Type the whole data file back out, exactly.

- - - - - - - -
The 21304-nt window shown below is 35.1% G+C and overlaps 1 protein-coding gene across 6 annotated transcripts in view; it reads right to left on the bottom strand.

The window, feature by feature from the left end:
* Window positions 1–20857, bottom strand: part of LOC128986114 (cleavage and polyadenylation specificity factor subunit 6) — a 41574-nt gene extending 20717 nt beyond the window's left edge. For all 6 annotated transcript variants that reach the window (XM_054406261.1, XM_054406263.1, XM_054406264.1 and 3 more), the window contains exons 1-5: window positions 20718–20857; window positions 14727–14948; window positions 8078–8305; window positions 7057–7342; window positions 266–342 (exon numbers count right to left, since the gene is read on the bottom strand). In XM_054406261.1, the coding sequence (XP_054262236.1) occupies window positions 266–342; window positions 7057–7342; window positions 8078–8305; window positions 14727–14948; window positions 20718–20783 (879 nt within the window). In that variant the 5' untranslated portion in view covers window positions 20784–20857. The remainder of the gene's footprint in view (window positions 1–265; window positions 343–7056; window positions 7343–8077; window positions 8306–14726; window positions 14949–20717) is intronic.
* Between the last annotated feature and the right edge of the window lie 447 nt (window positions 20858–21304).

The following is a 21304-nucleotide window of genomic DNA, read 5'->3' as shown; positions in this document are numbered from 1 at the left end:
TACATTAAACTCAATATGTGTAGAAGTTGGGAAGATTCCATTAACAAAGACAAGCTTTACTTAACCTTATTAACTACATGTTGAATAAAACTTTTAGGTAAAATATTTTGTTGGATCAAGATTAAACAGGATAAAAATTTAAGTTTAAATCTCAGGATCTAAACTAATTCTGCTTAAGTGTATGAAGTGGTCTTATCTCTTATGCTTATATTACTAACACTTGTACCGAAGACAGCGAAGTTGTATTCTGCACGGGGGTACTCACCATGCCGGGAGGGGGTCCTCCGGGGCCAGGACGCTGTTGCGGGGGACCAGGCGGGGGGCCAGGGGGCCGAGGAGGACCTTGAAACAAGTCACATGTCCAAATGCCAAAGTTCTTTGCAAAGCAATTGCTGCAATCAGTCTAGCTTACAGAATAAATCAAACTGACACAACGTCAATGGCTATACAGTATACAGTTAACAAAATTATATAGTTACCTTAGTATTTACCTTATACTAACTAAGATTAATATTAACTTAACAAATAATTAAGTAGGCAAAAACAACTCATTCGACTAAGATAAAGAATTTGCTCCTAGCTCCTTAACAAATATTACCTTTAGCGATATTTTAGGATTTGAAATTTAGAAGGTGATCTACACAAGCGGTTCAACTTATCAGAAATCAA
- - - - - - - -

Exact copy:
The 21304-nt window shown below is 35.1% G+C and overlaps 1 protein-coding gene across 6 annotated transcripts in view; it reads right to left on the bottom strand.

The window, feature by feature from the left end:
* Window positions 1–20857, bottom strand: part of LOC128986114 (cleavage and polyadenylation specificity factor subunit 6) — a 41574-nt gene extending 20717 nt beyond the window's left edge. For all 6 annotated transcript variants that reach the window (XM_054406261.1, XM_054406263.1, XM_054406264.1 and 3 more), the window contains exons 1-5: window positions 20718–20857; window positions 14727–14948; window positions 8078–8305; window positions 7057–7342; window positions 266–342 (exon numbers count right to left, since the gene is read on the bottom strand). In XM_054406261.1, the coding sequence (XP_054262236.1) occupies window positions 266–342; window positions 7057–7342; window positions 8078–8305; window positions 14727–14948; window positions 20718–20783 (879 nt within the window). In that variant the 5' untranslated portion in view covers window positions 20784–20857. The remainder of the gene's footprint in view (window positions 1–265; window positions 343–7056; window positions 7343–8077; window positions 8306–14726; window positions 14949–20717) is intronic.
* Between the last annotated feature and the right edge of the window lie 447 nt (window positions 20858–21304).

The following is a 21304-nucleotide window of genomic DNA, read 5'->3' as shown; positions in this document are numbered from 1 at the left end:
TACATTAAACTCAATATGTGTAGAAGTTGGGAAGATTCCATTAACAAAGACAAGCTTTACTTAACCTTATTAACTACATGTTGAATAAAACTTTTAGGTAAAATATTTTGTTGGATCAAGATTAAACAGGATAAAAATTTAAGTTTAAATCTCAGGATCTAAACTAATTCTGCTTAAGTGTATGAAGTGGTCTTATCTCTTATGCTTATATTACTAACACTTGTACCGAAGACAGCGAAGTTGTATTCTGCACGGGGGTACTCACCATGCCGGGAGGGGGTCCTCCGGGGCCAGGACGCTGTTGCGGGGGACCAGGCGGGGGGCCAGGGGGCCGAGGAGGACCTTGAAACAAGTCACATGTCCAAATGCCAAAGTTCTTTGCAAAGCAATTGCTGCAATCAGTCTAGCTTACAGAATAAATCAAACTGACACAACGTCAATGGCTATACAGTATACAGTTAACAAAATTATATAGTTACCTTAGTATTTACCTTATACTAACTAAGATTAATATTAACTTAACAAATAATTAAGTAGGCAAAAACAACTCATTCGACTAAGATAAAGAATTTGCTCCTAGCTCCTTAACAAATATTACCTTTAGCGATATTTTAGGATTTGAAATTTAGAAGGTGATCTACACAAGCGGTTCAACTTATCAGAAATCAA